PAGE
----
22 Nov 2011
- Written by Rick Orlov
BUSINESS POLITICS - For years, Los Angeles officials and the business community have held the common desire to eliminate the city's gross-receipts tax, long seen as the iconic symbol of LA's anti-business attitude.
The tax, executives argue, is driving businesses into nearby communities that had no tax. City officials agree in theory, but could not figure how to plug the $425 million hole in the city budget that scrapping the tax would create.
But now, even without having worked out the entire plan, city officials have been pushing a series of small steps to chip away at the tax, little-by-little.
The latest of them came last week, when the City Council called for extending a three-year tax holiday on new businesses until 2015, as well as phase out the tax for mutual fund agents.
Mayor Antonio Villaraigosa supports the proposals and also has proposed exempting new car dealers from business taxes in a bid to try to attract more of the firms -- and the big sales tax revenue they generate.
The progress is not nearly enough for critics who still want to see the tax scrapped altogether.
"There's no question there is a sense of urgency here," said Lloyd Greif, who chairs the city's Business Tax Advisory Committee, which has called for eliminating the gross-receipts tax.
"But they are taking baby steps at this point. The real question is what is their commitment to tax reform. A tax holiday is great, but what happens after it expires? The one thing businesses want is certainty as they plan ahead."
The tax holiday is designed to give a break to companies during their first three years of operation, when they are still struggling to become established.
The gross-receipts tax brings in about 10 percent of the city's general fund, or roughly equal to the budget of the entire Los Angeles Fire Department.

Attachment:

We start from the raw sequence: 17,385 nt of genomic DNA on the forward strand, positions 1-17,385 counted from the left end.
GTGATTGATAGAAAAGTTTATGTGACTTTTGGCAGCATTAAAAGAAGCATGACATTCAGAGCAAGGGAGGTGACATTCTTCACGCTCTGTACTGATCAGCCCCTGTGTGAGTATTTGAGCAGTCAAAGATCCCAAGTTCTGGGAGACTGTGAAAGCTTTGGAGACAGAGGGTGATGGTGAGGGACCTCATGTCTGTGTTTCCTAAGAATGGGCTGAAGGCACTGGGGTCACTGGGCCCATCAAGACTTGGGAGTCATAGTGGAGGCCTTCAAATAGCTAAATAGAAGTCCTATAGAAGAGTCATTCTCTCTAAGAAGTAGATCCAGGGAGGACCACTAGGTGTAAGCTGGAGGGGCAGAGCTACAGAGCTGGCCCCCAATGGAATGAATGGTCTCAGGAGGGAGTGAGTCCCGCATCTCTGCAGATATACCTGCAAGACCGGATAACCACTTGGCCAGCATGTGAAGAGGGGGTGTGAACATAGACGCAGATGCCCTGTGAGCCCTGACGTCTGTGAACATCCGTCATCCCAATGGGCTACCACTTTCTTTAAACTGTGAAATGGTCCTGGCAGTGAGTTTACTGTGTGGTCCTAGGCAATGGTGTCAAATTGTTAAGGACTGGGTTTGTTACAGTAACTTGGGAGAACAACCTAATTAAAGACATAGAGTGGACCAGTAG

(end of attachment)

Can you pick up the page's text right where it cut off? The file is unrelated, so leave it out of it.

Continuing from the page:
Councilman Bernard Parks, who chairs the Budget and Finance Committee, has been the most severe critic on the council of the new proposal, worrying about how the city will make up for the lost funds.
On the tax holiday for new businesses -- designed to exempt them from the gross-receipts tax for their first three years of operation -- Parks has asked for a report on how many new businesses have come to the city under the current tax holiday. He also wants to know how much has been lost to the city as a result of the tax holiday.
Villaraigosa has been moving on his own track to spur businesses, most recently calling for the new car dealer exemption and holding a series of business roundtables around the city.
"The mayor is continuing to work with the council and chief administrative officer to find a fiscally responsible way to make comprehensive reforms in Los Angeles' business taxes," Villaraigosa spokeswoman Sarah Sheahan said.
"While working with them, the mayor has also pursued steps to help local businesses, such as with the local preference ordinance and development reform."
During his roundtables, Villaraigosa has learned that the business tax is not the only issue of concern to local companies.
For example, the entertainment industry is concerned with continuing the state's tax incentive program for film production while those in the fashion industry are concerned with immigration reform and other companies are concerned with the how difficult it is to navigate the city bureaucracy to obtain permits.
"The mayor has been working on all these issues to keep businesses in Los Angeles and attract new ones," Sheahan said.
Nancy Sidhu, chief economist at the Los Angeles County Economic Development Corp., agreed that the business tax is just one part of the city's problems.
"To those who care about the business tax, this is the most important issue," Sidhu said. "Because the city's business tax is one of the highest in the county, it represents a deterrent to companies who are looking to locate here.
"But it's a hard thing to measure. And, you want to be careful that you don't alienate existing businesses by offering incentives to new companies. We are in a period where all revenues are down and it's a difficult thing to say to an existing business, we can't give you the tax break we are giving your competitor."
Larry Kosmont, the author of an annual report that evaluates the best cities in which to do business, said he sees the gross receipts tax as one of the critical points to improving the city's image.
"They are talking about auto dealers, mutual funds and the tax holiday, which looks like they are backing away from wholesale reform," Kosmont said.
"I think the most compelling thing they can do is get rid of the business tax entirely.
Tags: Los Angeles, City Hall, Mayor, Mayor Villaraigosa, BTAC, business tax, tax holiday, receipts tax
Vol 9 Issue 93
Pub: Nov 22, 2011